FDA has issued a warning letter to Oceanside, California-based medtech Clinicon after discovering quality failings at a facility that makes devices including SureProbe sterile, single-use laser accessory probes.
The inspectors found fault with the validation and calibration of processes and equipment involved in ensuring sterility of the SureProbe devices.
Clinicon, which FDA said failed to address its concerns in its Form 483 response, now has 15 days to detail the steps it plans to take to address the quality problems.
In April, FDA inspectors visited the California facility where Clinicon makes SureProbe devices for use in the incision, ablation and cauterization of soft tissue. The inspectors identified multiple aspects of the operation that were noncompliant with FDA rules on good manufacturing practices and quality systems, leading to a Form 483 and ultimately a warning letter.
The first point made in the warning letter is that Clinicon failed to provide validation documentation for the SureProbe packaging process during the inspection. Clinicon’s contract sterilizer validated the devices in 2015, three years after the company started selling them, but FDA found no evidence of prior or subsequent validations. The validation report states periodic requalification is required.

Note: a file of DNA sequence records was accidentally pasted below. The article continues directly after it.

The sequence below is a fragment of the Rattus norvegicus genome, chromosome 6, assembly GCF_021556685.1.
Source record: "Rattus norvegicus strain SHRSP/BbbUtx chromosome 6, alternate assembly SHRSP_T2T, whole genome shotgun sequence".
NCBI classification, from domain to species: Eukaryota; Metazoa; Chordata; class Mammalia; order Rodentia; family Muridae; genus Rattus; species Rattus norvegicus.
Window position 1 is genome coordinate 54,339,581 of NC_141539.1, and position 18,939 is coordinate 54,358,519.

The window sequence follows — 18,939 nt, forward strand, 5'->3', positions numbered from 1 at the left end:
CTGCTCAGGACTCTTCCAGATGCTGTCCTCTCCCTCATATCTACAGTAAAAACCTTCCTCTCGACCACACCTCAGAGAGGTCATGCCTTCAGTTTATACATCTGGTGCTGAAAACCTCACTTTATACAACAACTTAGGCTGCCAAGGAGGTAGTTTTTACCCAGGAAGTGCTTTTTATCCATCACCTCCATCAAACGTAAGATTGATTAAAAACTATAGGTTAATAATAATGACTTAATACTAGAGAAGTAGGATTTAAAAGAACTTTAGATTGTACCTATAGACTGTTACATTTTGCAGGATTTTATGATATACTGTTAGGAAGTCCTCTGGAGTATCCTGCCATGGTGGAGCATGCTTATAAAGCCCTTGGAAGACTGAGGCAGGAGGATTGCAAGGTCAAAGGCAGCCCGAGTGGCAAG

FDA also took issue with other aspects of Clinicon’s packaging and sterilization operation. When asked to provide documentation showing process validation was done for sterile product package sealing, Clinicon provided FDA with a sealing procedure from 2011.
“You told our investigator that no package integrity testing has been performed and you could not provide evidence to show how the packaging procedure was developed per a protocol with pre-approved acceptance criteria, test data or any final report to validate the sealing process can maintain sterility barrier,” FDA wrote in the warning letter.
The inspectors criticized Clinicon’s failure to calibrate the pneumatic heat sealer used to create the sterile barrier for the SureProbe products. In explaining the situation, Clinicon said the employee who handled many quality functions left around one year ago and that since then the company has struggled to locate documents.
FDA initially set out these concerns in a Form 483. Clinicon responded with a letter stating it would send another response within 90 days. However, as the initial response lacked additional information or supporting documentation of corrections FDA deemed it to be inadequate and warranted the warning letter.